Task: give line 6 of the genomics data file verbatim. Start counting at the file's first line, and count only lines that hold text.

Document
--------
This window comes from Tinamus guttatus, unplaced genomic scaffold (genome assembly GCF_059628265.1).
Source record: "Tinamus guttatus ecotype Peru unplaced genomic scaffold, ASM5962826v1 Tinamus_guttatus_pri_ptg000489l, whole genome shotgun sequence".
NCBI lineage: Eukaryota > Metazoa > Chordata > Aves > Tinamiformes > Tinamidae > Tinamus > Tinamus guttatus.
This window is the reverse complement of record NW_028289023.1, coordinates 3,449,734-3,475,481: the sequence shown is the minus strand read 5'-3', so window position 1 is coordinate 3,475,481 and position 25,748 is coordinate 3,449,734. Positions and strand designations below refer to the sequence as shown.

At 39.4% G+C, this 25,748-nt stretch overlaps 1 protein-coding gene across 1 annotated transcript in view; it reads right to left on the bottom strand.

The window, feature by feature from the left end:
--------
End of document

The window, feature by feature from the left end: